Spirited Debate: Father Vincent Lampert on the reality of exorcisms and that they are still occurring even today
A Catholic bishop is reaching for new heights to save a city wrought with “evil.”
After the brutal murder of a 10-year-old girl in a port city in Colombia, Monsignor Rubén Darío Jaramillo Montoya, the bishop of Buenaventura, announced he will perform a mass exorcism over the city beset with violence, drug smuggling, and poverty this weekend, The Guardian reported.
“We have to drive the devil out of Buenaventura, to see if we can restore the peace and tranquility that our city has lost due to so many crimes, acts of corruption and with so much evil and drug trafficking that invades our port,” Montoya told the local radio station.
A Catholic bishop in Buenaventura, Columbia plans to use a helicopter to perform a mass exorcism over the city wrought with violent crime. (REUTERS/John Vizcaino)
He added: “We want to go around the whole of Buenaventura, from the air, and pour holy water on to it to see if we exorcise and get out all those demons that are destroying our port, so that God’s blessing comes and gets rid of all the wickedness that is in our streets.”
Colombia’s army reportedly offered the bishop a helicopter for the mass exorcism during the feast day of Buenaventura’s patron saint.
South America’s largest Pacific seaport was named as the country’s most violent place in 2014 by Human Rights Watch, which said it is “dominated by powerful criminal groups that commit widespread abuses, including abducting and dismembering people, sometimes while still alive, then dumping them in the sea.”
The local Catholic church reported eyewitness accounts containing gruesome details of “chop-up houses” where they slaughter victims.
The Vatican announced on Tuesday that it will open two tombs in the centuries-old cemetery next week and test the DNA in an attempt to solve the case of a Vatican employee’s missing teenage daughter who disappeared 36 years ago.
Emanuela Orlandi was 15-years-old when she left for a flute lesson in central Rome in 1983 and never returned home. The case received new publicity last summer when an attorney for the Orlandi family received an anonymous letter with a tip. The letter suggested that the girl might be buried at the small Teutonic Cemetery where German and Austrian nationals are buried on Vatican grounds, Reuters reported.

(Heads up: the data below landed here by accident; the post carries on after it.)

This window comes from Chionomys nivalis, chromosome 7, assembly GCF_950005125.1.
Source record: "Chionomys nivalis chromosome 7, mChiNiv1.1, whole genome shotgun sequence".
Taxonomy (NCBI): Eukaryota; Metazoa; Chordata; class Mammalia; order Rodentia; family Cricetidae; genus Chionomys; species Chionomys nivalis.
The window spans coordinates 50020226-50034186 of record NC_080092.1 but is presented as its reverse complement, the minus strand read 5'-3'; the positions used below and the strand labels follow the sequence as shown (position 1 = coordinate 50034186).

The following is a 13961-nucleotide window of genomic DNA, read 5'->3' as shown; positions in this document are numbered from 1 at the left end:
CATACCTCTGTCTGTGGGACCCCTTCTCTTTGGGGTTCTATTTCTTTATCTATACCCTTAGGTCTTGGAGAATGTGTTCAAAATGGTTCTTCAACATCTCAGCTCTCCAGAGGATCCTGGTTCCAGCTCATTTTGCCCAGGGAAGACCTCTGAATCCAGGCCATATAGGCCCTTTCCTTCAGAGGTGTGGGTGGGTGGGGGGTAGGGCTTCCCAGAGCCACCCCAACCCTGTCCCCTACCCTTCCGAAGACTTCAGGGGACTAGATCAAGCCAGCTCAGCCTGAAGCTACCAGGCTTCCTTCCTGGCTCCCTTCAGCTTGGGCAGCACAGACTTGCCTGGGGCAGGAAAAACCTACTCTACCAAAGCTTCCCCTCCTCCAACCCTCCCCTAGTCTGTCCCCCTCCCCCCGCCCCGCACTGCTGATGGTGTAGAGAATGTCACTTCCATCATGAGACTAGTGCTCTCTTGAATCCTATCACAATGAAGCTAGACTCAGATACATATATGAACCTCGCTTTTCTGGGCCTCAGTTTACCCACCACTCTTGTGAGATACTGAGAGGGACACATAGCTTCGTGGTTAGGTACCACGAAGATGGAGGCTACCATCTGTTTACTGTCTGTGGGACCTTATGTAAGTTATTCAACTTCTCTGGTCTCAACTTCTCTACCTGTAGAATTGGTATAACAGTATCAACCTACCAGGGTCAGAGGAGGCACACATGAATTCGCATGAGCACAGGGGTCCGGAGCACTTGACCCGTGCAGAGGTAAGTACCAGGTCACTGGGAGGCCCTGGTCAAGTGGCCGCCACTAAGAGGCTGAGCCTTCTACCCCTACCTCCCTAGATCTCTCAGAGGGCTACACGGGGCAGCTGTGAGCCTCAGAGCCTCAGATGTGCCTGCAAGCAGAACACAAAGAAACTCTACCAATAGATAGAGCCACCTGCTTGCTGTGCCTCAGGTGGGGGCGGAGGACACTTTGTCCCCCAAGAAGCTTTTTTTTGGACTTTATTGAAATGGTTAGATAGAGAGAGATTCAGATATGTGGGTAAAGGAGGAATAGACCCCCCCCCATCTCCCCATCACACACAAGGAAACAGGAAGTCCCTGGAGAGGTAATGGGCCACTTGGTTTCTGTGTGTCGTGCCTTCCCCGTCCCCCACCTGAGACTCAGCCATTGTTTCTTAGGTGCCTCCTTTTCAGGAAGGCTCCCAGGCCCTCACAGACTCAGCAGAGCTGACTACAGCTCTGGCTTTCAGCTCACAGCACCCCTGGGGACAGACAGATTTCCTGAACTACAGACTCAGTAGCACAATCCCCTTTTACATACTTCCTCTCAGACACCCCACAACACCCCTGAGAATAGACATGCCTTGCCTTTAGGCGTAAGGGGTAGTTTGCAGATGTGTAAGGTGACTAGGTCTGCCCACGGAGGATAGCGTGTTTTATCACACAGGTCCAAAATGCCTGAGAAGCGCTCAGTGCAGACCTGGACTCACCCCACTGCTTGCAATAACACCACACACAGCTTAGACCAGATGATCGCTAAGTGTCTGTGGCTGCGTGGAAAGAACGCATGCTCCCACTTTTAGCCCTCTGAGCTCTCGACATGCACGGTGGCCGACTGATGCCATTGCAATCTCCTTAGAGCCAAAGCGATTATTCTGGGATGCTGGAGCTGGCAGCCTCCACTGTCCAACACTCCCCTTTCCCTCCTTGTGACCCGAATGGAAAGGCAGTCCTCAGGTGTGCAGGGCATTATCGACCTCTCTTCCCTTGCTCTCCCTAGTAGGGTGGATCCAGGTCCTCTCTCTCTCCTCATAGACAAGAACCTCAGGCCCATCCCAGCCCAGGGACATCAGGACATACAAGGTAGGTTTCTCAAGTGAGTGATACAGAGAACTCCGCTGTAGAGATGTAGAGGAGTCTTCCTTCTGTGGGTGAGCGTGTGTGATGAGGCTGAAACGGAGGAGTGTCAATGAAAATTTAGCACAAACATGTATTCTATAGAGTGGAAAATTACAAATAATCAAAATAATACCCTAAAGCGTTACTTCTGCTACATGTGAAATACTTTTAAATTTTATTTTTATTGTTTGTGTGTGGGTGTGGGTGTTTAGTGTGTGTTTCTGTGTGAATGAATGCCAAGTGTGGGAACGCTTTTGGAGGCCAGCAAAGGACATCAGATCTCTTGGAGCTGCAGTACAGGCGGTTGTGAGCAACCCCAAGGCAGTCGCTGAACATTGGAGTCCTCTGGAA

“Look where the angel is pointing,” the letter said, referencing a marble statue on an angel above the German prince’s tomb, UK’s The Times reported. The angel holds a sheet bearing the words “Rest in Peace.”
Vatican spokesman Alessandro Gisotti said Tuesday the Holy See approved the Orlandi’s family’s request to reopen the two graves. Orlandi’s relatives, family attorneys and members of the Holy See will be present when the two graves are opened on July 11. The members of the families of the tombs being opened will also be at the site.
Pietro Orlandi, Emanuela’s brother, told the ANSA news agency that “After 35 years of lack of co-operation, the start of an investigation is an important breakthrough.” Members of the Orlandi family have appeared on television and spoke to newspapers for decades to demand answers.
The Italian media speculated for years over what could have happened to Orlandi. Many Italians believe she was killed in connection with the Catholic Church’s financial scandals in the 1980s given that her father was employed by the Vatican Bank, Sky News reported.
Other believe she was kidnapped in order to negotiate the freedom of a gunman jailed for trying to assassinate Pope John Paul II. After rumors spread that Orlandi’s body might be found in the grave of Enrico De Pedis, a mobster buried in Rome, his tomb was reopened in 2012, but no DNA evidence was found.
Last year, two sets of remains were found in the basement of a building of the Vatican’s embassy in Rome. That discovery sparked speculation that the remains might belong to Orlandi and Mirella Gregori, another teenager who disappeared the same year, Reuters reported. DNA disproved that theory.
When she first vanished, authorities said her disappearance might not be related to her father’s work at the Vatican or that she could have been a victim of human trafficking. She would be 51 if found alive today.
Police said Yarbrough told them he went to Mary Taylor Memorial United Methodist Church in Milford on Monday and damaged the office door because he felt the pastor and the church as a whole were supporting the LGBT community and promoting its agenda.
In a statement, the Rev. Kristina Hansen called the incident “unfortunate and saddening.”
She added, “It does not, however, dissuade us from our affirming stance.”
“As disciples of our Lord, we publicly acknowledge, welcome and support people of all races, genders, sexual orientations and gender identities, ages, nationalities, ethnicity, abilities and socio-economic situations.”
BELGRADE, Serbia – A Serb official has branded Montenegro a “criminal” state and threatened a “fierce” response over the neighboring country’s plans to introduce a church law.
The draft law calls for all religious communities in Montenegro to provide proof that they owned their property before 1918 when the small Adriatic state lost its independence and became part of the Serb-dominated Kingdom of Serbs, Croats and Slovenes. If they don’t, the property becomes state owned.
The Serbian Orthodox Church and Serbian officials reacted with fury, saying Montenegro wants to “steal” hundreds of Serb churches and monasteries. Montenegro, which split from Serbia in 2006, denies the claims.
Serbian government minister Nenad Popovic said Wednesday the draft law is a “hostile act” against Serbia.
FAISALABAD, Pakistan – With waves of arrests, Pakistani investigators are trying to unravel trafficking networks that convince impoverished Pakistanis to marry off their daughters to Chinese men for cash, and they say evidence is growing that many of the women and girls are sold into prostitution once in China.